Unlike Obamacare, UM physician’s health insurance innovation has bipartisan support in Congress

Mar 1, 2018

Credit Credit Adrian Clark / Flickr - http://bit.ly/1xMszCg

Here's something rare in health care policy in 2018: an idea that can help chronically ill patients and save money for both patients and, ultimately, insurers.

And here’s the real shocker: it's an idea with bipartisan support.

It's an insurance concept called Value-Based Insurance Design, or V-BID, and it originated at the University of Michigan.

Dr. A. Mark Fendrick came up with the concept.

He’s director of the U of M Center for Value-Based Insurance Design. He's also a professor of internal medicine at the medical school, and a professor of health management and policy at the School of Public Health.

Listen to the full interview above.

Fendrick says V-BID makes sense because it can help keep people healthy without costing more money.

“As Americans are being asked to pay more for their health care -- the good stuff and the bad stuff -- we decided that instead of having Americans pay less for the inexpensive things and more for the expensive things, to design an insurance product that actually makes it easy for patients to get the services that make them healthy, and maybe a little be harder for the services that don’t make Americans any healthier.”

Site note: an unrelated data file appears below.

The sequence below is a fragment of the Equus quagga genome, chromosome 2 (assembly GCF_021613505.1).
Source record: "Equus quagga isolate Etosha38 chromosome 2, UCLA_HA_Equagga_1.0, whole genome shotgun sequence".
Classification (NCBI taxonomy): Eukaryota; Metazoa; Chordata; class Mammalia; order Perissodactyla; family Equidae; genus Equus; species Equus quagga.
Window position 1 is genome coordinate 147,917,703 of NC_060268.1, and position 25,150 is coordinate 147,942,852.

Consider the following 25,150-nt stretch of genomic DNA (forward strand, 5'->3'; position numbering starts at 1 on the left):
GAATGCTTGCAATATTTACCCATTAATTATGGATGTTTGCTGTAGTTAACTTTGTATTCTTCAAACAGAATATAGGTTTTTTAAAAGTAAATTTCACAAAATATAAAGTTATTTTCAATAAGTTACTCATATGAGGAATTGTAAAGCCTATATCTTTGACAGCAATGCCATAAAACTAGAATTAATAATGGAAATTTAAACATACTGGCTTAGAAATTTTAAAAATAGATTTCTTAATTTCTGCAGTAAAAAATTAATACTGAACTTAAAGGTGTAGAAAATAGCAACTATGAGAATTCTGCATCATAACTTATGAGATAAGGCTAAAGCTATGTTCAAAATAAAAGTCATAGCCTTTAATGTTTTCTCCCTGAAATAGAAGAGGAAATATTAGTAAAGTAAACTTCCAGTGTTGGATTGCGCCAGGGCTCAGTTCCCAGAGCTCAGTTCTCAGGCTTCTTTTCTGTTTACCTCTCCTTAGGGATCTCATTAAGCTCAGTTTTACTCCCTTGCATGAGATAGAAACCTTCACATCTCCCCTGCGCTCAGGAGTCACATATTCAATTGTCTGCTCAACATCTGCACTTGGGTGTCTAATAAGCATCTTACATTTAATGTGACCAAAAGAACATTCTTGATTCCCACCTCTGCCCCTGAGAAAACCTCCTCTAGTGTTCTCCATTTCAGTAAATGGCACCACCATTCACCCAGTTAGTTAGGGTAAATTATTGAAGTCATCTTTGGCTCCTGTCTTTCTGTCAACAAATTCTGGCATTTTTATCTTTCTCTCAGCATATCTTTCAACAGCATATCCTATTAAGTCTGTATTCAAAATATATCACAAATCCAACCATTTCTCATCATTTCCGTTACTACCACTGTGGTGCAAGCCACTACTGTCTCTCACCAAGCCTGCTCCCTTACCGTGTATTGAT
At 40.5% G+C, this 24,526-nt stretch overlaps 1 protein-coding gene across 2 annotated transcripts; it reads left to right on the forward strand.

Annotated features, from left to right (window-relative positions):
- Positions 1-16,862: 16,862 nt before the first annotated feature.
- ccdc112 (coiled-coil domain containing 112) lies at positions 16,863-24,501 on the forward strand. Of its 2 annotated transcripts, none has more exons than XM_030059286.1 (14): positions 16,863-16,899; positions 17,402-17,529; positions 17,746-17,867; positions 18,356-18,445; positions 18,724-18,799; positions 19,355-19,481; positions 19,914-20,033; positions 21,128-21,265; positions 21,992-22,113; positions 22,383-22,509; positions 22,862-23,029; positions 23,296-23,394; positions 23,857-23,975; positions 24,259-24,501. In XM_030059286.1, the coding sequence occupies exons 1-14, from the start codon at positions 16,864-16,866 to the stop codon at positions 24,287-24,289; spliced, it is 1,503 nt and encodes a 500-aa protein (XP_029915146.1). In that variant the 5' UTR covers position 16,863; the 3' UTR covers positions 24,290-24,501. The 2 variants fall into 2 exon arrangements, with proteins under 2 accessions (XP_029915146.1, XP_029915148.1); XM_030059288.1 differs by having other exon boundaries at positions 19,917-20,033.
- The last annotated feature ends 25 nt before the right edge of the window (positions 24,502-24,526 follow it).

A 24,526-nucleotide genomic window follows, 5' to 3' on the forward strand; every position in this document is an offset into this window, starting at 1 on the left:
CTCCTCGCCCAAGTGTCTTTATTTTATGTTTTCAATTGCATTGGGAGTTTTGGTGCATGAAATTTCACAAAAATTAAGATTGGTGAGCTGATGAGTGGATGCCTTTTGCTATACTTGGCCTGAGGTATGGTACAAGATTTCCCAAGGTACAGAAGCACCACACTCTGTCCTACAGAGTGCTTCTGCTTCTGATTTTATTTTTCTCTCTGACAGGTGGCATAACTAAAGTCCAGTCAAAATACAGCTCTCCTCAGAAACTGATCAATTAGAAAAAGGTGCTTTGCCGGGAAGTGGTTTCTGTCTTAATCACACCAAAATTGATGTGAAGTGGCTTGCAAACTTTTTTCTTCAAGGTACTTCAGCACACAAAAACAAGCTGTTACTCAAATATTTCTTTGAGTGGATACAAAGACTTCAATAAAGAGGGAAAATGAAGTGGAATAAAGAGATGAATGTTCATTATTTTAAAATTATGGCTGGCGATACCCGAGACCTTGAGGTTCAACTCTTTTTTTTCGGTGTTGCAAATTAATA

V-Bid works by lowering the cost of routine, preventative treatments, and raising the price on more superfluous procedures.

This would especially help patients with chronic illnesses, who need preventive procedures to avoid emergency hospital stays that can be expensive, not to mention mentally and emotionally draining.

“The fact that price has driven how Americans seek healthcare as opposed to what drives me as a physician, the health of my patients. It seems intuitive. The things I would beg my patients to do should be the things that are easy for them to access.”

Clinical nuance is the basic element of value-based insurance design.

“It gets to the point that no clinical service is always high-value or low-value. It depends on who gets it, who provides it, and where.”

For example, colonoscopies are high-value for someone over 50 or a person with a family history of colon cancer. But they’re low-value for a 38 year old with no family history of colon cancer.

Fendrick says the scientific advancements being made are amazing, and expensive. But the delivery side has not kept up with innovation. (Fendrick calls this “Flintstones delivery.”)

“And the way to get our delivery from Bedrock to the space age is to understand that we should buy more of the things that make Americans healthier…”

“We have to bring much more attention to the billions of dollars that we spend now that don’t make Americans any healthier. By removing these low-value services, we’ll provide headroom for us to spend more on these amazing, galactic services that can change a life in an extraordinary, meaningful way.”

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